Rhythm in art

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The multiple faces with different emotions all suggest mental disorders such as multiple personalities, bipolar of schizophrenia. This works well with my theme of humans, emotions and mental issues

Peter Jansen. sculpture (running) - This 3D piece is also 4D in that it repeats an image over time.

Moving artwork: the kinetic sculptures of Peter Jansen

Runner (Human Emotions), 2007 by Peter Jansen on Curiator, the world's biggest collaborative art collection.

This design shows continuity which is why I think it's a good example of rhythm. #RUDesign

This rhythm design shows the colorful lines are curving to the rhythmic direction. This is an example of progressive rhythm.

We are born into bodies that are fluid and free...Rhythm, breath, music and movement become tools of seeing and then freeing the habits that hold us back. When we move our bodies then our hearts begin to open, when the body and the heart taste freedom the mind won't be far behind. ~Gabrielle Roth

This time we chose to present to you one very talented photographer – Mariya. Mariya takes photos in a unique way. He combines artistic tone with a perfect angle when he takes photographs of women body. Those photographs are not distasteful at all,.

texture- this shows texture by making the sand in big bulges. it also could be seen as ripples through water flowing into the middle of the artwork. it also gives a bit of movement into the center.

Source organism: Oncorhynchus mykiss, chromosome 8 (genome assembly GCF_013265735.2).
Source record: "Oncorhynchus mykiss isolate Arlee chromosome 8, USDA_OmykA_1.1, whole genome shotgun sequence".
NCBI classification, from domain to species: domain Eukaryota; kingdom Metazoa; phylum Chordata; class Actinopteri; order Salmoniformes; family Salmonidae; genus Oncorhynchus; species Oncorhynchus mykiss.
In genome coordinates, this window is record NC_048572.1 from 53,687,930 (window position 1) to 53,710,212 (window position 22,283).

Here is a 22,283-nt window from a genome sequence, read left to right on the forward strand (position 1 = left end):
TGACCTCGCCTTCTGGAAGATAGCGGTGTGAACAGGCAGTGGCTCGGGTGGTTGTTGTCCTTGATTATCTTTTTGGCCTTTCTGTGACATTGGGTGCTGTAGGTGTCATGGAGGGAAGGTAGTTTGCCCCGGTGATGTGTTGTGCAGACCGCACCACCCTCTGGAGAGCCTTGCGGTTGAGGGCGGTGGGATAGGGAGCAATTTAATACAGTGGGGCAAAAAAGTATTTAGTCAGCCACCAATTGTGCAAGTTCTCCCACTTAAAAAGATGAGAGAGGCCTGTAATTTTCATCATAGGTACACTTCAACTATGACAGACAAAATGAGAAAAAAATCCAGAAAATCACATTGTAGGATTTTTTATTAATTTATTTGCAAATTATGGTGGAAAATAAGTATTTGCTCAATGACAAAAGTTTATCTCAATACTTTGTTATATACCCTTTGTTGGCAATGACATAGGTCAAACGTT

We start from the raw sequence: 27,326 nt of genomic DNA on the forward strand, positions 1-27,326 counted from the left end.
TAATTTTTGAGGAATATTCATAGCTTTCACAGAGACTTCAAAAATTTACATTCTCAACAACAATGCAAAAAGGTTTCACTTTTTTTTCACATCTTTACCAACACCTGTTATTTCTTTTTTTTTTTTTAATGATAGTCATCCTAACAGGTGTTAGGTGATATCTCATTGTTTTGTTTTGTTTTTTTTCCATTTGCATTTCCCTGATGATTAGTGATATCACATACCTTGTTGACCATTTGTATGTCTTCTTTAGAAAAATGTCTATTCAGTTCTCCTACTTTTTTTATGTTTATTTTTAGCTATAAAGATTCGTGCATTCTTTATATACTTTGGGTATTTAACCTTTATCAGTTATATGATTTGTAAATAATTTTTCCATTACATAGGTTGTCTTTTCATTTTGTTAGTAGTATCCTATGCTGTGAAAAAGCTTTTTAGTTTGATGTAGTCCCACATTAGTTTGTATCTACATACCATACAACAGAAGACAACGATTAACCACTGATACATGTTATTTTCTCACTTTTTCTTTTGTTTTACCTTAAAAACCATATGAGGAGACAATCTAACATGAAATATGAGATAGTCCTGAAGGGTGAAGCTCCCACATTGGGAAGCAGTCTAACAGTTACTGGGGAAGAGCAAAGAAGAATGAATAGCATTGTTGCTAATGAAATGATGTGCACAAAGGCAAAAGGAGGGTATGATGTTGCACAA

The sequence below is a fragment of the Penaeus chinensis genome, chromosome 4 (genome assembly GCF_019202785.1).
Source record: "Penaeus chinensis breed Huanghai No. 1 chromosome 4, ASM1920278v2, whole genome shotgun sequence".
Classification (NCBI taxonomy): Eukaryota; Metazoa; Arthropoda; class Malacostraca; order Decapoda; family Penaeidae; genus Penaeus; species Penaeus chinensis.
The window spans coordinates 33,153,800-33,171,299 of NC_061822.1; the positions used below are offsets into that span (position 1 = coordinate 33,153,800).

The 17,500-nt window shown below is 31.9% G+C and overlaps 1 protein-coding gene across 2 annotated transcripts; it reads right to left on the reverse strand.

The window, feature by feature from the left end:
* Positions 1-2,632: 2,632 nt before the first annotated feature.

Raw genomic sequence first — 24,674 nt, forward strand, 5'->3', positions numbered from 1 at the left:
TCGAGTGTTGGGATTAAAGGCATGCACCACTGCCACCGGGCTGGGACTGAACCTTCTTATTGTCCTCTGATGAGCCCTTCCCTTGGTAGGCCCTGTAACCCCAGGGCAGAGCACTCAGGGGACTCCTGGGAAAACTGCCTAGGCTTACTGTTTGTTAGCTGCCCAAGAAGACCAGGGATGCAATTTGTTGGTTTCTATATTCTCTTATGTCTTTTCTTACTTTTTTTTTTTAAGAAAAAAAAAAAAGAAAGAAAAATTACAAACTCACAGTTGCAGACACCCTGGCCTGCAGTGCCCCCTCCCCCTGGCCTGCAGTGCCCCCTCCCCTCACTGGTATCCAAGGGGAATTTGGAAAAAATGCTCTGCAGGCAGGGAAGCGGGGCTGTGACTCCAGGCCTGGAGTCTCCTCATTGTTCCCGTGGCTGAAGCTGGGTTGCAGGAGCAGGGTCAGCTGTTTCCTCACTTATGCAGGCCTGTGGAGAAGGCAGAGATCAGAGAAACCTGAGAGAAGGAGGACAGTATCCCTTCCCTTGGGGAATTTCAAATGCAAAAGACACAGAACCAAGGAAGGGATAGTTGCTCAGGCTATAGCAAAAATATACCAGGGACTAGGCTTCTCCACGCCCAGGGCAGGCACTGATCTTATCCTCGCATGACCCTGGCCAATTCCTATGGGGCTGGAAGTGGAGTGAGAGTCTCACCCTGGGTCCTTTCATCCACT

Sand Waves - Rdgelike primary structure resembling a water wave on the upper surface of a sedimentary bed. It's formation by air brings to the surface an integral work of art.

Sketchbook drawing and painting exercises from the Sketchbook Explorations course at Creative Bug. Drawings by Kate Hadfield.

Sketchbook Explorations

Sketchbook exercises and art journal pages inspired by Lisa Congdon’s Sketchbook Explorations course -this is a really fun course to jump-start your creativity!

Je ziet een mannetje die horizontale lijnen heeft stappen uit de verticale lijnen

Je ziet een mannetje die horizontale lijnen heeft stappen uit de verticale lijnen This piece shows a progressive rhythm because the horizontal lines cause the viewers eyes to see the shape of a man surrounded by vertical lines.

Credit: Walker Art Gallery/Bridget Riley's own collection Study for Shuttle (1964)

Flashback: Bridget Riley at the Walker Art Gallery, Liverpool

Credit: Walker Art Gallery/Bridget Riley's own collection Study for Shuttle (1964)

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